Ok, maybe a little weird. No, this monstrosity is not a mountain bike, but it’s what’s inside that counts. Beneath that gaudy carbon weave made by fashion-first framebuilder, Lavelle, is the Finland-made Revonte One drive unit. The motor components are made by hGears, a small-motor supplier of the auto industry founded in Germany in 1958. We’ve been seeing 3d renders of Revonte’s automatic-transmission motor since 2020, but this was our first chance to actually see one in person.
There, that’s better. Though not as smooth and swoopy as, say, a Shimano Ep8 drive unit, the Revonte looks remarkably compact, especially when you consider everything they fit in there. That includes the continuously variable transmission and not one but two motors.
One of those motors works like most other e-bike drive units by directly turning the chainring or belt driver. This is what’s inside that cube that’s oriented perpendicularly to the bottom bracket. The other motor is concentric to the bottom bracket itself, and it’s what powers the transmission. Up to rider torque, it responds drives a planetary gear mechanism that essentially changes the gear ratio while also providing a driving force. Revonte explains how it works here.
Or, if you want a more fun explanation, Revonte had a Lego representation of how the One actually works. Let’s hear it for educational toys.
Effigear and Valeo
Another system that we’ve previously seen mocked up in plastic is the Valeo Cyclee drive unit, featuring a gearbox by France’s more gravity-focused answer to Pinion, Effigear. But there are actually working models at this year’s Eurobike. Valeo, like hGears, manufactures the little motors that do just about everything in your car but make it go vroom. On display at this year’s Eurobike were a few Valeo units bolted into bikes from Cavalerie, which, like the Valeo motor and Effigear gearbox, are also all manufactured in France.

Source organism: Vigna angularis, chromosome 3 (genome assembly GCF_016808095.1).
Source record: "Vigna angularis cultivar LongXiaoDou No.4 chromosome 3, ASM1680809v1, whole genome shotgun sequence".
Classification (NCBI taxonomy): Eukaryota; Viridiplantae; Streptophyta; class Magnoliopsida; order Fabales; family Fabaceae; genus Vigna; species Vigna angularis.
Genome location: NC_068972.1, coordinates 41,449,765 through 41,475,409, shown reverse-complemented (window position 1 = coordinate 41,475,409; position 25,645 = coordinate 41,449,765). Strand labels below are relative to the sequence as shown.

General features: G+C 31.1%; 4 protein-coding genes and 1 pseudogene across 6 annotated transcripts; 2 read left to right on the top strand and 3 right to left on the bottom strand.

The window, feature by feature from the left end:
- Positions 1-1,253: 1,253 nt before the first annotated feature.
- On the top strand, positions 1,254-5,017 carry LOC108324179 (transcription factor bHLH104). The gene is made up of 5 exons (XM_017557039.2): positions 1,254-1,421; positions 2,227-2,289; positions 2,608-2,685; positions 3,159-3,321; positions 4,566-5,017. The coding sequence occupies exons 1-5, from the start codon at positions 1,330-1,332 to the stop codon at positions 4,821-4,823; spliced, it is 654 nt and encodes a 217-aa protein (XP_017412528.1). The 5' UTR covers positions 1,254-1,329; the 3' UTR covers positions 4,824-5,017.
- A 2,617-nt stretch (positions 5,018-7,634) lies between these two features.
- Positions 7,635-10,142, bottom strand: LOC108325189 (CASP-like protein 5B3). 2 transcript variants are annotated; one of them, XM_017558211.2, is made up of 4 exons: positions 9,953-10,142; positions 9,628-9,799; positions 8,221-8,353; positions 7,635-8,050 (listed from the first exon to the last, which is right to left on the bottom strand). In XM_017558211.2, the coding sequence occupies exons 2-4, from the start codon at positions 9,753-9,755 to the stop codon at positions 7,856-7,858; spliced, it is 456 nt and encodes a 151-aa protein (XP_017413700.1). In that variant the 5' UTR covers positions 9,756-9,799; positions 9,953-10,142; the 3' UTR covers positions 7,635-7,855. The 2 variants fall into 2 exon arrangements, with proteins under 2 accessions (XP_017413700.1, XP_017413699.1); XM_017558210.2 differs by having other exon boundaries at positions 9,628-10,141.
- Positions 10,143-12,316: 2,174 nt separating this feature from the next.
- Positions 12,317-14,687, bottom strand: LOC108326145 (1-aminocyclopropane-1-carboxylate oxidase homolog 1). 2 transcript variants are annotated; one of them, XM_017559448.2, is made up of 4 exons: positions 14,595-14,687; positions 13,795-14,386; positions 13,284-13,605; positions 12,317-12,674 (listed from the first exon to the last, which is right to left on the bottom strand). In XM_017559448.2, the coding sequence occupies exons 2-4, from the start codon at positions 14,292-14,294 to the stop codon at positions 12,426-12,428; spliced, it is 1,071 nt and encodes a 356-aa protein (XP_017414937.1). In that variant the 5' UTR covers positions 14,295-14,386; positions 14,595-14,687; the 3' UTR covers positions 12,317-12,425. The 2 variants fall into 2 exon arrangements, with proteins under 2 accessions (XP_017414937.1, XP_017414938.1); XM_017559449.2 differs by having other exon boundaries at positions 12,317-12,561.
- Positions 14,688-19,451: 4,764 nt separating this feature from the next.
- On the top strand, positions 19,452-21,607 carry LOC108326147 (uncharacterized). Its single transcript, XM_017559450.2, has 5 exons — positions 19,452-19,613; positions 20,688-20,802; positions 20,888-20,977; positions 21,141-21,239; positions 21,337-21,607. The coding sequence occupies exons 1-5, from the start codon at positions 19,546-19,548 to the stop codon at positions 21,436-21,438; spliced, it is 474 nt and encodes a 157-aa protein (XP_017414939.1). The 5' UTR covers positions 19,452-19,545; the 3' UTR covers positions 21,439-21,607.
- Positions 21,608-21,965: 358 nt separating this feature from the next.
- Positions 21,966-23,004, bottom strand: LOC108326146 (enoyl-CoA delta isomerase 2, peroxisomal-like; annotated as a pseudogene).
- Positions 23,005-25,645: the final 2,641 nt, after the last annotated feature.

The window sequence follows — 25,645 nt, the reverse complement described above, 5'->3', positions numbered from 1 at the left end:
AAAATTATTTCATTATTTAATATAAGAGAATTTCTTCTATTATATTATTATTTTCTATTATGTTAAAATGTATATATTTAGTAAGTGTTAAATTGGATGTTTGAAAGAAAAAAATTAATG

Talking to the folks at Effigear, they have a refreshingly practical motivation for getting into the e-bike game. Of course, they want to put both a gearbox and an e-bike motor under one top tube, but they want to do it in a way that serves smaller e-bike manufacturers. Especially now in the age of The Great Supply Chain Disruption, it’s hard for some designers to get the attention of Shimano, Bosch, Brose, or Yamaha. But Effigear wants to serve those out there with a not-so-mainstream idea for a bike that could use a not-so-mainstream drive unit.
The Valeo Cyclee is built around Effigear’s 9-speed system with a 450% gear range. Both of those numbers are lower than what you’ll see from Pinion, but Effigear has its perks. It’s possible to do the actual shifting under load, though downshifting won’t actually occur until you let off the pressure. This system makes it possible for the non-motorized Effigear gearboxes to work with a trigger shifter, not just a twist shifter. Or, in the case of the Valeo Cyclee, a push-button electronic shifter. Of course, a 3-D printed prototype for now, but hey. Give it time.
Perhaps the furthest along among the underdogs is Intradrive. There’s even an essentially off-the-shelf Orange Phase e-bike at this year’s Eurobike that’s been fitted with an Intradrive system. That’s possible because Intradrive built their motor around the same mounting interface used by Shimano. They even went so far as to produce a battery with the same mounting points that Shimano uses. The long-term impact of this approach could be earth-shaking for the e-bike industry. In the same way that a brand can choose to spec RockShox or EXT suspension on the same frame, they could theoretically spec a Shimano motor with a traditional drivetrain, or they could spec an Intradrive unit.
The Intradrive gearbox offers a 430% gear range across 8 speeds, it’s shifted electronically, and is driven by Intradrive’s 80 nm motor. That motor, and all of its components, are designed to be serviced or recycled. There’s a whole drop-down tab on Instadrive’s website about their commitment to sustainability. Step one was to base manufacturing in the UK. Step two is to manufacture enough to keep up with demand.